Over the summer, working on the McKeen’s Hockey Yearbook, I have been tweeting images of players and teams game-by-game Corsi broken down by the individual components comprising the metric. Along with Corsi, I’ve presented some team cumulative Fenwick rates as the season progressed to a close.
An example for players Corsi is shown below via Coyotes defenseman Oliver Ekman-Larsson.
Oliver Ekman-Larsson gxg corsi breakdown 2012-13 pic.twitter.com/FiCOWZ4Pfz
— Gus Katsaros (@KatsHockey) July 24, 2013
Pavel Datsyuk is on display here, highlighting his on-ice even strength goals for and goals against.
This even strength GF/GA game by game chart is incredible … pic.twitter.com/VolsBaha1E
— Gus Katsaros (@KatsHockey) July 31, 2013
This is a team Fenwick Chart of the San Jose Sharks 2012-13 season.
— Gus Katsaros (@KatsHockey) August 1, 2013
This is the Blue Jackets Game-by-Game Corsi:
Columbus Blue Jackets GxG Corsi pic.twitter.com/ongcoyMHVV
— Gus Katsaros (@KatsHockey) July 25, 2013
Housed in excel, capturing the images and sharing over twitter as a whole for all available player seemed like a daunting task (just ask Ryan Dadoun (https://twitter.com/RyanDadoun) who was helping me do this), and until recently, another solution had not presented itself.
Tableau Software made some changes resulting in utilizing the aggregated data to create a proper, interactive data visualization entitling users with the ability to select any combination of input parameters.
The data for the visualizations was aggregated through two sources, the valuable timeonice.com and behindthenet.ca (Fenwick numbers captured in a timely interval.
Metrics available are for teams, individual players, even strength goals against and then the cumulative Fenwick by date throughout the season – starting from February 18, 2013.
These stats are created through actual NHL play-by-play game sheets and when parsed and calculated is a useful proxy for puck possession, with the logic that if the team/player did not have possession of the puck, these events would not have presented themselves and captured in game sheets.
At the top-left of the visualization appears a tab with a downward arrow. Click on this tab to produce a drop down menu that lists all the available pages and a credits tab. Users can also scroll through the tabs at the top of the ‘viz’ to load a particular page.
Before describing the individual tabs, a note on the makeup of Corsi, the dominant metric on these visuals. Volumes have already been written about Corsi, with Habs Eye on the Prize taking a deeper look at a variety of advanced stats in a feature dubbed ‘Fancy Stat Summer School. A step further, there’s a handy glossary of terms.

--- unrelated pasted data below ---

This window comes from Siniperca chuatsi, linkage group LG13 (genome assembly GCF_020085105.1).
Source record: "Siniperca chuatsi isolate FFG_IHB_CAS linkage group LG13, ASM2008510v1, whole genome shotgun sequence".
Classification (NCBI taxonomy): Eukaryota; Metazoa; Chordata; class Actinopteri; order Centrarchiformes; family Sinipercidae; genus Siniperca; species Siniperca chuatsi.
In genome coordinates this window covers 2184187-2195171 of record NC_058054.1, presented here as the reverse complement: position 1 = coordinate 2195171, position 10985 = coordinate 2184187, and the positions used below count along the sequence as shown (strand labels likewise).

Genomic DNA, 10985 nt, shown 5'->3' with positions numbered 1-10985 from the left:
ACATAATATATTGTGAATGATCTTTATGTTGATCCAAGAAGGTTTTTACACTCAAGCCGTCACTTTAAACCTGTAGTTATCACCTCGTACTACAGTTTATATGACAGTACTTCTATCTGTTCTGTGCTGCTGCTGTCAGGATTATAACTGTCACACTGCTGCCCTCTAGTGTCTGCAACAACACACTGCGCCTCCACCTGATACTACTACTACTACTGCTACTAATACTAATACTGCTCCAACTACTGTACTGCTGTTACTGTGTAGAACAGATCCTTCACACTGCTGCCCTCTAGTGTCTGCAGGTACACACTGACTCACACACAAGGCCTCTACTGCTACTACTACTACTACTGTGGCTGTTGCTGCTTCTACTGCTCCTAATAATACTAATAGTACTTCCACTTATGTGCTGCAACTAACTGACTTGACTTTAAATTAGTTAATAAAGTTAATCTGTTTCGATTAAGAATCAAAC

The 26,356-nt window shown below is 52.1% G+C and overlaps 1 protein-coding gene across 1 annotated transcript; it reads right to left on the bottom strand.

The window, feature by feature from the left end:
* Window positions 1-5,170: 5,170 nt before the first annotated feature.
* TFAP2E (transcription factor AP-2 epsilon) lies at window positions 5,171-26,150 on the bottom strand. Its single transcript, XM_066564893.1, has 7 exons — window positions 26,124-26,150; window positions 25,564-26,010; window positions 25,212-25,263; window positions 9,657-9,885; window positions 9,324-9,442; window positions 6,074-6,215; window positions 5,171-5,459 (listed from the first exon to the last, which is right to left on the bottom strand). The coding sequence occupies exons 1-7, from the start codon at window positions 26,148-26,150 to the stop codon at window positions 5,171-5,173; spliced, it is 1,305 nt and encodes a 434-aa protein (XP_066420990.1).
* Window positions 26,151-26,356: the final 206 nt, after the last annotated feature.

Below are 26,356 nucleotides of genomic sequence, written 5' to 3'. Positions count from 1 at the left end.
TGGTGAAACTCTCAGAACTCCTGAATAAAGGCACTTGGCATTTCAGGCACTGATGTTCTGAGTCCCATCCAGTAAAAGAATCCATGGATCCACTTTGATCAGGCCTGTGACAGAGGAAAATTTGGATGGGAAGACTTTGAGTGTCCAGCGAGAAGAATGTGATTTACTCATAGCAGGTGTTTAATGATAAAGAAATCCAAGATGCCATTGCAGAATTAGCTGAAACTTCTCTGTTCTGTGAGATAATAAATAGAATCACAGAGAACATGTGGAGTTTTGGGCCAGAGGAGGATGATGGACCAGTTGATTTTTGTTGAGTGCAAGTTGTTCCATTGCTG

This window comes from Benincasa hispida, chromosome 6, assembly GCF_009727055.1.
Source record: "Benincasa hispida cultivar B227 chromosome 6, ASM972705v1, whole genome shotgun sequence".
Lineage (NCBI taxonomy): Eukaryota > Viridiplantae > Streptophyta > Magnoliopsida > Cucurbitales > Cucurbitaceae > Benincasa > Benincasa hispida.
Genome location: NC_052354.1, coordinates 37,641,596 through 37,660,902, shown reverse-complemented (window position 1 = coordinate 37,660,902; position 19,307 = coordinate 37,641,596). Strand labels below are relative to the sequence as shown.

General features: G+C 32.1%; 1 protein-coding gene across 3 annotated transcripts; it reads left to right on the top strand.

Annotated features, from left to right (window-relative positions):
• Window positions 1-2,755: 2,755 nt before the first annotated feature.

The makeup of Corsi has three underlying components, and is usually expressed as a rate stat normalized on a per 20 minutes basis. Comprising Corsi are the underlying components of shots on goal, missed shots and blocked shots directed towards the opponents net minus the same components fired towards the teams net. The differential is presented in the charts (that is the calculation is already done)
The viz highlights Corsi’s individual components differential on a game-by-game basis. Hover the cursor over each of the coloured components to reveal the calculated differential for that particular base stat for that game.
An important point to remember on these charts is score effects as defined in the glossary link above.
Score effects – the term given to the natural tendency of teams to stop pushing the offense when they have a lead, which allows a trailing team to outshoot their opponent. This phenomena occurs with every team in the NHL, some worse than others.
Data visualizations include overall team and players.
The other tab is a game-by-game visual of the even strength goals for/goals against while the player was on the ice.
The final tab is by date along the horizontal axis with a Fenwick chart. This is calculated similarly to Corsi, but omits blocked shots (with the logic that blocked shots would not have reached the net).
Fenwick is the differential of shots on goal and missed shots towards the opposition goal minus the same criteria at the team’s own goal.
The feature here is set as a default to the situation as ‘close’ meaning these values are calculated when teams are within one goal through first two periods, or tied in the third. Among the statistical community, Fenwick Close is one of the best metrics to assess team’s performance.
The ‘close’ situation effectively takes away the score effects mentioned above disregarding wide drifts in scores to skew the numbers.
The situation tab also provides different values for various game situations. Multiple conditions clear up a muddled bigger picture while parsing through game situations over the season.
The ‘sparkline’ shows this value relative to a playoff threshold. The value sits in some situations, (down one goal for instance), teams should be driving the play harder and should, in theory, present values that exceed the playoff threshold. Taking the Fenwick with teams up or down by two goals simulates some of the score effects inherent in the Corsi charts.
At the bottom of the visualizations, there are social media links as well as the ability to export images to be used in blog posts.
With the new season just around the corner, a lot of preview articles are being prepped. We hope this visualization gives some background to digest the shortened 2012-13 season.
McKeen’s 2013-14 Yearbook —- coming soon.